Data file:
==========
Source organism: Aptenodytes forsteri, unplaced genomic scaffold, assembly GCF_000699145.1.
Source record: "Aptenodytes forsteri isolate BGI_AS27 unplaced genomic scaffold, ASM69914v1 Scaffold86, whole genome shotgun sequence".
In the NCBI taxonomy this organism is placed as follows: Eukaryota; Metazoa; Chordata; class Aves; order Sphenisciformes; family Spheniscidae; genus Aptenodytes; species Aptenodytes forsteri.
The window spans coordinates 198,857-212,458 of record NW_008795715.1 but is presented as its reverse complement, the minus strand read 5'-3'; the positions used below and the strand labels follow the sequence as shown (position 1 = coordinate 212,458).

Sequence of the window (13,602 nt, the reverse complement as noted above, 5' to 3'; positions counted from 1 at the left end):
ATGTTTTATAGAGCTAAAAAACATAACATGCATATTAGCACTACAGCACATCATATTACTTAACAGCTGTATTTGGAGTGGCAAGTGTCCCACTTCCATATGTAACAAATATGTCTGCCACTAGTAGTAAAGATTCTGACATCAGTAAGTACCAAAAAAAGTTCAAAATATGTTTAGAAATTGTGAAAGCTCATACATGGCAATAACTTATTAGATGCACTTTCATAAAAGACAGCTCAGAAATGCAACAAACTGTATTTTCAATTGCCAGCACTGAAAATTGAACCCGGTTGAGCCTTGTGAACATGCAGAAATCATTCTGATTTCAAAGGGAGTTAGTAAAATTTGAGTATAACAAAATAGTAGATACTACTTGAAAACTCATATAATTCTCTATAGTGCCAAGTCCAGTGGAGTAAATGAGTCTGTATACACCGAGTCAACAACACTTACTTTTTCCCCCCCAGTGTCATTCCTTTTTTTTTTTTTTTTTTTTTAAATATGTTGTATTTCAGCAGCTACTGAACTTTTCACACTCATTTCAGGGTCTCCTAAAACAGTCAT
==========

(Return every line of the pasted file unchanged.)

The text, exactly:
Source organism: Aptenodytes forsteri, unplaced genomic scaffold, assembly GCF_000699145.1.
Source record: "Aptenodytes forsteri isolate BGI_AS27 unplaced genomic scaffold, ASM69914v1 Scaffold86, whole genome shotgun sequence".
In the NCBI taxonomy this organism is placed as follows: Eukaryota; Metazoa; Chordata; class Aves; order Sphenisciformes; family Spheniscidae; genus Aptenodytes; species Aptenodytes forsteri.
The window spans coordinates 198,857-212,458 of record NW_008795715.1 but is presented as its reverse complement, the minus strand read 5'-3'; the positions used below and the strand labels follow the sequence as shown (position 1 = coordinate 212,458).

Sequence of the window (13,602 nt, the reverse complement as noted above, 5' to 3'; positions counted from 1 at the left end):
ATGTTTTATAGAGCTAAAAAACATAACATGCATATTAGCACTACAGCACATCATATTACTTAACAGCTGTATTTGGAGTGGCAAGTGTCCCACTTCCATATGTAACAAATATGTCTGCCACTAGTAGTAAAGATTCTGACATCAGTAAGTACCAAAAAAAGTTCAAAATATGTTTAGAAATTGTGAAAGCTCATACATGGCAATAACTTATTAGATGCACTTTCATAAAAGACAGCTCAGAAATGCAACAAACTGTATTTTCAATTGCCAGCACTGAAAATTGAACCCGGTTGAGCCTTGTGAACATGCAGAAATCATTCTGATTTCAAAGGGAGTTAGTAAAATTTGAGTATAACAAAATAGTAGATACTACTTGAAAACTCATATAATTCTCTATAGTGCCAAGTCCAGTGGAGTAAATGAGTCTGTATACACCGAGTCAACAACACTTACTTTTTCCCCCCCAGTGTCATTCCTTTTTTTTTTTTTTTTTTTTTAAATATGTTGTATTTCAGCAGCTACTGAACTTTTCACACTCATTTCAGGGTCTCCTAAAACAGTCAT